With time, more meanings surface, relevant to you and me. For example, anybody could have seen the star but it wasn’t a priestly Levite or Pharisee who made the journey to the crib. It wasn’t even a local from Bethlehem. It was three scientists, unclean Gentiles from an entirely different culture, a foreign country, an alien world as far as the Jews were concerned. We have come to understand this as a sign that Jesus was a king for all people. He came not for just the Jews, or a few elevated religious leaders. He came for all people, regardless of age, background, profession, ethnicity, religion, or lifestyle. As such, we too are called to love all God’s people, without regard to old divisions.

Another popular Epiphany tale is the story of Jesus’ baptism. Here Jesus has trekked into the wilderness to see the charismatic teacher dressed in skins and living off the land. John the Baptist, his cousin had made a name for himself by his lifestyle and fearless attack on those of casual shallow faith. He was undaunted by class or status. He took on the lowly and the highest, peasants to kings. Bad move on that last one; but that’s another story for another time. Jesus goes to John the Baptist to be baptized and John reluctantly cooperates. But the baptism does not go quietly. Hovering above Jesus standing in the water was a rumbling presence that split the clouds above his head, and the Spirit of God descended like a dove. From the distant sky resonated a voice, “This is my beloved Son in whom I am well pleased.” It was a sign that the man standing in the Jordan with John the Baptist was not just another curious fan. This was a King. This was the Son of God and God was pleased with him, very pleased. He tells us to pay attention to him and the world Has never been able to ignore Jesus.

With time, we have come to understand more. We note that Jesus was baptized like everyone else. Obviously, he did not need to be baptized. He was perfect, blameless, already the Son of God. Why bother taking a long dusty trip into the wilderness only to wade into the Jordan? Not necessary! Or was it? Jesus was making it clear that he was not only God but also human. He called upon his followers to be baptized and to believe; so that is exactly what he did. Everything Jesus calls us to do, he did. Every step that you and I take, Jesus took. Every pain, every loss, every disappointment we endure, he endured. It is how Jesus knows and loves us so intimately. He knows what it is to be human.

In our reading for today, we have another Epiphany story. We find ourselves at a wedding celebration, the ultimate sign of love and intimacy, hopes and dreams for a future yet to be lived. Jesus was there with his mother and friends. When the wine ran out, the servants came to Mary with the bad news. Mary took it to Jesus who in abrupt fashion reminded her that it was none of their business and besides, it wasn’t in his plans for the night to do anything about it. Without looking at Jesus, Mary turned to the servants with instructions, Do what my son tells you to do. Jesus got the message. It was time to change his plans. He tells the servants to fill the jars with water, then dip a cup and take it to the steward. I wonder if they understood at some level that a sign of great significance was about to be manifested in their presence. They did what Jesus commanded.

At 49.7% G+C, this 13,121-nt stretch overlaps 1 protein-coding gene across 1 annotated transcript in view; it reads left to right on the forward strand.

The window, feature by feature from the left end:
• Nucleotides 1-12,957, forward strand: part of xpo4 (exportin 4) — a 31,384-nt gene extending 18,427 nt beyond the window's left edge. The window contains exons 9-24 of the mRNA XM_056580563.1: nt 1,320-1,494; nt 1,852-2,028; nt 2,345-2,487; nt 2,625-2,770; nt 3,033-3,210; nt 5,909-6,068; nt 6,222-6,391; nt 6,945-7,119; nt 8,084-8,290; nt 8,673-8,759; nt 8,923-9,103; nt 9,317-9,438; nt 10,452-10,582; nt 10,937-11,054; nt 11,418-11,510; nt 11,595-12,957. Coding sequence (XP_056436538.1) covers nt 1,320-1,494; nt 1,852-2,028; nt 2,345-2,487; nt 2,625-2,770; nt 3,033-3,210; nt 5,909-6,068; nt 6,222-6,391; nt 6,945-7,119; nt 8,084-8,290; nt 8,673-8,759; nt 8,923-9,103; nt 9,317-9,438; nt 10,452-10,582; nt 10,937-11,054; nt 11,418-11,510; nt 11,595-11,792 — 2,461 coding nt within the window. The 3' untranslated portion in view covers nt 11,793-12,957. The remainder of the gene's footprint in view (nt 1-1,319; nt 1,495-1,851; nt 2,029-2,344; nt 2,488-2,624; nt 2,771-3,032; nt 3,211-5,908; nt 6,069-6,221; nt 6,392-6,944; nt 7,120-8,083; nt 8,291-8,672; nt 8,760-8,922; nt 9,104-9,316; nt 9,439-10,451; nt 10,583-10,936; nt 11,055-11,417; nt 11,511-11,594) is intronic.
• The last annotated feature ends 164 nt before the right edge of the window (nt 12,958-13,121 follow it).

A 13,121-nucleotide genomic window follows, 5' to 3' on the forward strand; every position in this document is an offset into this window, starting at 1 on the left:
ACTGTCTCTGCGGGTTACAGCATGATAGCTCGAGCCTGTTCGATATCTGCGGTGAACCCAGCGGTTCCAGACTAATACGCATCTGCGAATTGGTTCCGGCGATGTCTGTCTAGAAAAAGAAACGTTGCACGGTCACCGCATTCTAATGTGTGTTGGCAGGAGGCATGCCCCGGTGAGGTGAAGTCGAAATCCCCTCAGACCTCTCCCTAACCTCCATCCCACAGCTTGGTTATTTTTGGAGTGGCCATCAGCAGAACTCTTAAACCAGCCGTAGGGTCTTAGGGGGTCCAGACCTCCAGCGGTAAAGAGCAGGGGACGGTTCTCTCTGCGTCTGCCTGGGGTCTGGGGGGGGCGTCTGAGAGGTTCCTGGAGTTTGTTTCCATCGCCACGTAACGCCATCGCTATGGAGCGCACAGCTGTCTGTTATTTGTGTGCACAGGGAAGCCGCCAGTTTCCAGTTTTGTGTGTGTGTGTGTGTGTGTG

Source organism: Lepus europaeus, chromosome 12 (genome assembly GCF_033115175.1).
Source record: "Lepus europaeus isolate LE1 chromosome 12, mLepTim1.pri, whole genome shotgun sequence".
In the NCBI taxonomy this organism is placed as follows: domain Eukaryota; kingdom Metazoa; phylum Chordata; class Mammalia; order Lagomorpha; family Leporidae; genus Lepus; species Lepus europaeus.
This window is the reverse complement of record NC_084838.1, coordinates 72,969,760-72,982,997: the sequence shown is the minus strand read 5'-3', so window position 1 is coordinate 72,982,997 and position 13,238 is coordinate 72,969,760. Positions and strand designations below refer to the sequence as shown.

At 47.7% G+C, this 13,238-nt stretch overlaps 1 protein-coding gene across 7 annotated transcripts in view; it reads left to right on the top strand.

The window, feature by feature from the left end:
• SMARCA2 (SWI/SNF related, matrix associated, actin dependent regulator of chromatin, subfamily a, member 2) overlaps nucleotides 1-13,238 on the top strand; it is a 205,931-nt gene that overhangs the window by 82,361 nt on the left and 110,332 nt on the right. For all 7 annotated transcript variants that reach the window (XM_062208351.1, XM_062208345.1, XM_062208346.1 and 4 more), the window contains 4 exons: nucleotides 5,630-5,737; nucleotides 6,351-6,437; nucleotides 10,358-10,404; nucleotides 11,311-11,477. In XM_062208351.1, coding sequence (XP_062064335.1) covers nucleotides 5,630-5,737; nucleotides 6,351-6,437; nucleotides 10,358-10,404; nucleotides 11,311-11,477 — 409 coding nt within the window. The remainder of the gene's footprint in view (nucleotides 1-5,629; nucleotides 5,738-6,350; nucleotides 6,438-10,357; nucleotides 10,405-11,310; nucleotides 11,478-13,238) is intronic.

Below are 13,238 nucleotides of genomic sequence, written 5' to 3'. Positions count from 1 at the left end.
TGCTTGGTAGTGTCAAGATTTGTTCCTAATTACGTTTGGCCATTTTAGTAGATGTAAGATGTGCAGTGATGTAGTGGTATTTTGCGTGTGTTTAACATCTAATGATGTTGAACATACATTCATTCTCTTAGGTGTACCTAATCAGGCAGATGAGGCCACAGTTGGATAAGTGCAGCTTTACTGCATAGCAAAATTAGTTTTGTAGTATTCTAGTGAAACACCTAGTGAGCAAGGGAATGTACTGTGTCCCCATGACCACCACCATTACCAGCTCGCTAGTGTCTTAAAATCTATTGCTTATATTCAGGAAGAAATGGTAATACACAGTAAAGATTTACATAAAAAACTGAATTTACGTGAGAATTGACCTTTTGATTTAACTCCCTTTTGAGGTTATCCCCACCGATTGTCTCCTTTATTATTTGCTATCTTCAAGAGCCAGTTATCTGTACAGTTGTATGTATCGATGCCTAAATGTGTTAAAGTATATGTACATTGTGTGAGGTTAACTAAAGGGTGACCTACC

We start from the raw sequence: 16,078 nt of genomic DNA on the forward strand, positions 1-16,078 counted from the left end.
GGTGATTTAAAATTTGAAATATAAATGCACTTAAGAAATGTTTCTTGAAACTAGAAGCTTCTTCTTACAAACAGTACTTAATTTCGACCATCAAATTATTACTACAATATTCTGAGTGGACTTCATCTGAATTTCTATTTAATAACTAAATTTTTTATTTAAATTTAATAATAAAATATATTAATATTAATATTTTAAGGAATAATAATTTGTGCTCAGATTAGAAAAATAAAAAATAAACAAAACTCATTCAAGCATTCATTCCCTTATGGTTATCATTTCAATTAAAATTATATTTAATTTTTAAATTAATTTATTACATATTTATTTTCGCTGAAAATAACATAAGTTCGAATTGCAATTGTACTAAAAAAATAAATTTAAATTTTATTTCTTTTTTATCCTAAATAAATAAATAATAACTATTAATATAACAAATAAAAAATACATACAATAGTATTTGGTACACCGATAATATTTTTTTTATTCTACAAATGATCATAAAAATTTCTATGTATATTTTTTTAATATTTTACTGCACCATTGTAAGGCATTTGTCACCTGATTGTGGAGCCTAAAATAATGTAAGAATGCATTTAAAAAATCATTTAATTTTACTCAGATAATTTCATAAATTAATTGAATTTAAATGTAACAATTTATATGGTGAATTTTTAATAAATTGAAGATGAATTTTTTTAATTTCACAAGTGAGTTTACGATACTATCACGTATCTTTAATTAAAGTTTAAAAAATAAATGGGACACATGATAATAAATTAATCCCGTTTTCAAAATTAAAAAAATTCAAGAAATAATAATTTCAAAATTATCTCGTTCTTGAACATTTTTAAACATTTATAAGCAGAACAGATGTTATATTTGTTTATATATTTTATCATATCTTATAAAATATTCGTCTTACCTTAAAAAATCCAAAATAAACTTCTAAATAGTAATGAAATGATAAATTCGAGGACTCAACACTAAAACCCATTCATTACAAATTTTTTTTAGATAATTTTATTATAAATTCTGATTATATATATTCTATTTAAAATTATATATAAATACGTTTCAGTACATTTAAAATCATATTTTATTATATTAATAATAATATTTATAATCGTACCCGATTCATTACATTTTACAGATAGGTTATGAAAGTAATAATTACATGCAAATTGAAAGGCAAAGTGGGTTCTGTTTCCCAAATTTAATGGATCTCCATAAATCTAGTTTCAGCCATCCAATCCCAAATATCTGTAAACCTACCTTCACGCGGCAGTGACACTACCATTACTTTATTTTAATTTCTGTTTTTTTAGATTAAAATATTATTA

In that moment, Jesus created an amazing wine, a new wine. It was a miracle in its own right, a sign that God had entered the scene. It was also a sign of things to come. At the Passover meal before his arrest and crucifixion, Jesus again took wine, blessed it; and created a new and magical wine. This is my body. This is my blood. Take eat. Take drink. Do this in the remembrance of me. And we do, on any given Sunday in every Christian church around the world.

I ask you to consider for a moment, was the miracle at that wedding in Cana or around the table in the Upper Room any greater than the miracle of the Eucharistic feast in your church this weekend?

In communion, we are invited to a kingly meal. Starting with simple bread and wine, the priest calls upon God to make this food holy, “Sanctify this bread and wine by your Holy Spirit to be for your people the Body and Blood of your Son, the holy food and drink of new and unending life in Him.”

At that moment, like a dove descending, the Holy Spirit fills the room transforming the bread and wine into the bread of life and the cup of salvation. As you take it in, coursing through your body is the body and blood of Christ. He is bone of your bone and blood of your blood. He lives within you and strengthens you. He blesses you with new and unending life in his arms. And he loves you with an intimacy that only a most powerful God can give.

And that my friends is the Epiphany Equation in its entirety: a Sign given to us by God, with enough light to see it, experience it, and pull from it meanings for life; a sign that gives us enough strength and courage to take whatever steps life has in store for us. It’s not under our control. It is not something we produce. It is something that God provides. The rest is up to us.
This is Epiphany.